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By Daniel Vinovich

This past winter, I had a little down time.  It seems the good people at Great Plains Sports Medicine decided it was time to rebuild my knee.  During this ordeal, I had some time to view a lot of televised fishing tournaments.  At the completion of each tournament, they interviewed the professional that had won.  After watching several of these interviews, something came to mind.  Almost all of the winners started their interview with the same phrase, I found a school of bait fish.  A lot of anglers get caught up in the hype of the new fish finding technology and the hot baits on the tournament trail, but it all narrows down to one thing.  If you find the food, you find the fish. 

All of North American sport fish have one thing in common.  They are all predators.  The prey can differ depending on the size of the predator.  When most people think of bait fish in this area, one always comes to mind, and that is shad.  Shad is indeed the main forage base here in Illinois, but it is not the only one.  Predators will prey on any easy meal that presents itself.  All you have to do to prove this is look at the different crankbaits that Bomber, and Smithwick & Rebel, etc. are producing.  There are bream, crappie, bass, and even walleye and pike color combinations.  Finding the forage means finding the source of food for the particular predator you are fishing is eating.  There are several ways to accomplish this. 

The first is to research the lake or river you are going to fish.  Doing your homework before you get on the water will greatly increase your chances of having a productive day.  The second is to pay careful attention to the surroundings.  Turn off the motor and sit, looking for any signs of active feeding fish.  These signs may be as subtle as a flock of seagulls or diving ducks feeding on bait fish being chased to the surface by predators or as extreme as actually seeing bait leaping from the water fleeing predators.  If I still do not have any clues to where the bait is holding, I will switch to my Lowrance electronics to locate them.  There is no greater thrill than spotting a cloud of bait fish with some large arcs just below them.  The reason for my excitement is simple.  Aggressive fish are easier to catch.  Once you find the food, matching your bait size and presentation to imitate the forage is the next step in the equation.  Tournament fishermen carry so many types and colors of baits for this reason.  Each body of water has its own flavor, if I may call it that.  In other words, color and size variations change with different bodies of water.  For example, in our Illinois mud and clay bottom lakes and rivers, our crayfish have a green to brown color.  The farther south you go, they can turn a bright red.  That is why there are so many color variations of that bait.  So by putting all of the variables together you too can solve the bait fish connection and hopefully put more fish in the boat.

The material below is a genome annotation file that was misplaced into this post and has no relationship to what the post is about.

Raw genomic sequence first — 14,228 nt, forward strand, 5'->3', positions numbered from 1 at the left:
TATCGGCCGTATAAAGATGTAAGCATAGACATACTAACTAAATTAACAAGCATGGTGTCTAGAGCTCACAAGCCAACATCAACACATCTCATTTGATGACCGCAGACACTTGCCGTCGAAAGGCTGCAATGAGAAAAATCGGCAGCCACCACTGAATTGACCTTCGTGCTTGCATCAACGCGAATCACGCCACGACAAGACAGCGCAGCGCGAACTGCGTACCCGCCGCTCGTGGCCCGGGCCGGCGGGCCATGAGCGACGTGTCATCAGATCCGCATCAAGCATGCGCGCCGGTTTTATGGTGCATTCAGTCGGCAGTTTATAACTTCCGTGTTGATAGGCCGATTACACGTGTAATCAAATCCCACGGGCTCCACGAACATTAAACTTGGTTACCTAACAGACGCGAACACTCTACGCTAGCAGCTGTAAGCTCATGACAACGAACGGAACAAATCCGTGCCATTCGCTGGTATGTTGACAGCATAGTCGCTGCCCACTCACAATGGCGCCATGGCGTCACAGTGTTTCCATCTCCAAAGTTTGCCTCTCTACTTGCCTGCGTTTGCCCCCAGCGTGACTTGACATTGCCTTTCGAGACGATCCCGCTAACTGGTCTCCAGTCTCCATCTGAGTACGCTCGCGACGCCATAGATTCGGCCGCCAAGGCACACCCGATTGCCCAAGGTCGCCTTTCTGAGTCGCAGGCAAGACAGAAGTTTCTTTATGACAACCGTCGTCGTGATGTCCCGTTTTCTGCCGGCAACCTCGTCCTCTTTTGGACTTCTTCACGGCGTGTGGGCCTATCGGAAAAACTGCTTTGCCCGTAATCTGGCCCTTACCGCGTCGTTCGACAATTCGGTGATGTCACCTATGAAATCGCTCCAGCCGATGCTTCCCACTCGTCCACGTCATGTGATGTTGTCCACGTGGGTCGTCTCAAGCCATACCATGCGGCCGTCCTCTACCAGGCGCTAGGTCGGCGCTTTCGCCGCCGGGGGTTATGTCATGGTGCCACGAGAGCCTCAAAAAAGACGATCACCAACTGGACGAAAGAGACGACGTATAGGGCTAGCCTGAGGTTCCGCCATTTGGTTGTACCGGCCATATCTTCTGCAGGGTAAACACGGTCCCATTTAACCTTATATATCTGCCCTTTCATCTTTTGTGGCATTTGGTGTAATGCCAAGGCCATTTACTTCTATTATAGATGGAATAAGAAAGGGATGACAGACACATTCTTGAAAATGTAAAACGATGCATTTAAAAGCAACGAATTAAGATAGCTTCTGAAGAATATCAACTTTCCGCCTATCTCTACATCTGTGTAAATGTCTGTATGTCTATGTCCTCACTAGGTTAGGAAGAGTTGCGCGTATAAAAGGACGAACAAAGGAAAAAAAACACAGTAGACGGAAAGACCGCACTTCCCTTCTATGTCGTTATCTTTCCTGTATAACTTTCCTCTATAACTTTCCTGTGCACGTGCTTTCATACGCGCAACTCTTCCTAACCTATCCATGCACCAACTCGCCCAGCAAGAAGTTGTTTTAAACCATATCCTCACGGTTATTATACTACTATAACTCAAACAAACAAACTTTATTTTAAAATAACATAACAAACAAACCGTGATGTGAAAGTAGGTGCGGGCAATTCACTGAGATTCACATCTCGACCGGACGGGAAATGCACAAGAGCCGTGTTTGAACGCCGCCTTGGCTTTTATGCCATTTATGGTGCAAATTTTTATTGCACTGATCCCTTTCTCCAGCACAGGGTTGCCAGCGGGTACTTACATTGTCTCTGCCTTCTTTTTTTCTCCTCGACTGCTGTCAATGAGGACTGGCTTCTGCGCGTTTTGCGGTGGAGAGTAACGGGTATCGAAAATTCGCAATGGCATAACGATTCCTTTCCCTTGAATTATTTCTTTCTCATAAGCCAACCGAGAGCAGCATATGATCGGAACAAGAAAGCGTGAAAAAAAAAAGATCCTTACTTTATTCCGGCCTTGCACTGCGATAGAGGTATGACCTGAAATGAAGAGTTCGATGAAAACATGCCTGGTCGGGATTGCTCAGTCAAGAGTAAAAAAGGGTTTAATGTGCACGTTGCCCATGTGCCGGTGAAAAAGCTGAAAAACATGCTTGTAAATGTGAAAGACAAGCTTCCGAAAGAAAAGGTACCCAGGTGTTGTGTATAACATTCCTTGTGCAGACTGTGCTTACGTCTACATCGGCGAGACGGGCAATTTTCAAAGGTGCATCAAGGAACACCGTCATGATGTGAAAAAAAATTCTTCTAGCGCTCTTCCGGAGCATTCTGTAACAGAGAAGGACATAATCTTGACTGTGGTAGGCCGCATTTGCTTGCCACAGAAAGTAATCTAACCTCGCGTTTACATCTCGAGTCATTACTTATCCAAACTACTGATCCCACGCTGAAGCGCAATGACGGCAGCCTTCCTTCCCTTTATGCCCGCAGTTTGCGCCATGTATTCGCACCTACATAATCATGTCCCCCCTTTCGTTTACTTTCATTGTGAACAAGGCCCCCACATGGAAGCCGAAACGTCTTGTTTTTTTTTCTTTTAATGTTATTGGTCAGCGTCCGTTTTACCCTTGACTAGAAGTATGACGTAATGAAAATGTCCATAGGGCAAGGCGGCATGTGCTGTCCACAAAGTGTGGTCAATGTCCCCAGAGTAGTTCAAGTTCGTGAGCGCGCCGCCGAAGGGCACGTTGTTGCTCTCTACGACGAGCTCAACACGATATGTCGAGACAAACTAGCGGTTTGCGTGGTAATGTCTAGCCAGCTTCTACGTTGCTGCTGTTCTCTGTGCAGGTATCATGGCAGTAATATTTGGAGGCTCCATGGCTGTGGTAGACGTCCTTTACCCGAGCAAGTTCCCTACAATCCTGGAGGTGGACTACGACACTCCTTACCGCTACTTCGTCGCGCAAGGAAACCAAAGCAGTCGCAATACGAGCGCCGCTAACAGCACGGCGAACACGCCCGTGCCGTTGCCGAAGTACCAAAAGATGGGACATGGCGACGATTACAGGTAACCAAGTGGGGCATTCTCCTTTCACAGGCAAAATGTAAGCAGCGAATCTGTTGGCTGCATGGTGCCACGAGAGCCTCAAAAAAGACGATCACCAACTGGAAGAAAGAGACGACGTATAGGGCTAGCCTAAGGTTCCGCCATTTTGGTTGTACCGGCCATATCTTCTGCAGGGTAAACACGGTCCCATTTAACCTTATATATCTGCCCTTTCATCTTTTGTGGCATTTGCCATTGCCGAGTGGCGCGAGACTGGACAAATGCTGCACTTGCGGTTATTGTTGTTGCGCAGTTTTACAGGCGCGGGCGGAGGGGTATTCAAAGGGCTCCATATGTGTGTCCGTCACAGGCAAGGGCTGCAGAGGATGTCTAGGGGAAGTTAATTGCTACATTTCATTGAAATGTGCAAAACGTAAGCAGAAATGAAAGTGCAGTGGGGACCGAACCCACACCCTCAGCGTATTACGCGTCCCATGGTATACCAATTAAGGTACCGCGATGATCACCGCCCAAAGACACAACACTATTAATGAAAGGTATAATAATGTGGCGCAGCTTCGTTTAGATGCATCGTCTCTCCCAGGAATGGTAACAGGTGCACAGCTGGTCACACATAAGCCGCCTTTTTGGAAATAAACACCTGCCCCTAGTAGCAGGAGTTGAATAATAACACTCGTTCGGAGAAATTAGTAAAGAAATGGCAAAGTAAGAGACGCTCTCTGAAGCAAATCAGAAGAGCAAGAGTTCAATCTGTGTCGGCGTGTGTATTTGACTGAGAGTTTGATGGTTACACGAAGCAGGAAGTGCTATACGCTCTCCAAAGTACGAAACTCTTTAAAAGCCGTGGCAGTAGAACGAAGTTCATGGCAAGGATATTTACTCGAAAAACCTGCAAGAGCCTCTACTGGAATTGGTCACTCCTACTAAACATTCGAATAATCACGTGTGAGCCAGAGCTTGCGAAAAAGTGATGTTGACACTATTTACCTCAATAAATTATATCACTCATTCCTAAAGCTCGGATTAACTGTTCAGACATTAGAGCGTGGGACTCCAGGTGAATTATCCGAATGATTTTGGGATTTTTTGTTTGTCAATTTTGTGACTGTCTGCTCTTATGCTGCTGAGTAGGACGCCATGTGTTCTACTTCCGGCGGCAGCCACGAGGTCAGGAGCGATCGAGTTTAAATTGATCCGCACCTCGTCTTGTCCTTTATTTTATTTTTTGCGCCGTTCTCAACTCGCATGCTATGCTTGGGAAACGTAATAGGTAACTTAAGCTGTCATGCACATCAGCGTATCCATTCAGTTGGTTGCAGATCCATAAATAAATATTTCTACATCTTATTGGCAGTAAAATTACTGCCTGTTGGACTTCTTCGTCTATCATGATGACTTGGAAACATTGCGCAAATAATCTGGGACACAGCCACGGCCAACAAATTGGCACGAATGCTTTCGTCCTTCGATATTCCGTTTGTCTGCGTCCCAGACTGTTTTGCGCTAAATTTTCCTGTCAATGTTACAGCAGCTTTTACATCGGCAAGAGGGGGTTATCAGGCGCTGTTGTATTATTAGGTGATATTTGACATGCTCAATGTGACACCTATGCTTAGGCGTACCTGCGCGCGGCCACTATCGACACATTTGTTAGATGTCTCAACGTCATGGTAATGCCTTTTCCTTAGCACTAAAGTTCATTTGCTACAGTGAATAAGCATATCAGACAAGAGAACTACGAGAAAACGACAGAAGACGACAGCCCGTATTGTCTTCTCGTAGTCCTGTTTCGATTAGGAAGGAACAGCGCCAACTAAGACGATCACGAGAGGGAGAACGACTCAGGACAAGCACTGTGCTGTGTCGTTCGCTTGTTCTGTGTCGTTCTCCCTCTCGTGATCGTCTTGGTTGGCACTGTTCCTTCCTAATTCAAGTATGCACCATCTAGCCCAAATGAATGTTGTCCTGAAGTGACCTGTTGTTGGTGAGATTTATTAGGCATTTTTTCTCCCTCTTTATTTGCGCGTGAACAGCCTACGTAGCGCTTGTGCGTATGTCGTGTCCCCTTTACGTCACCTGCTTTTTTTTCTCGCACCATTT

See ya on the water,

Daniel Vinovich

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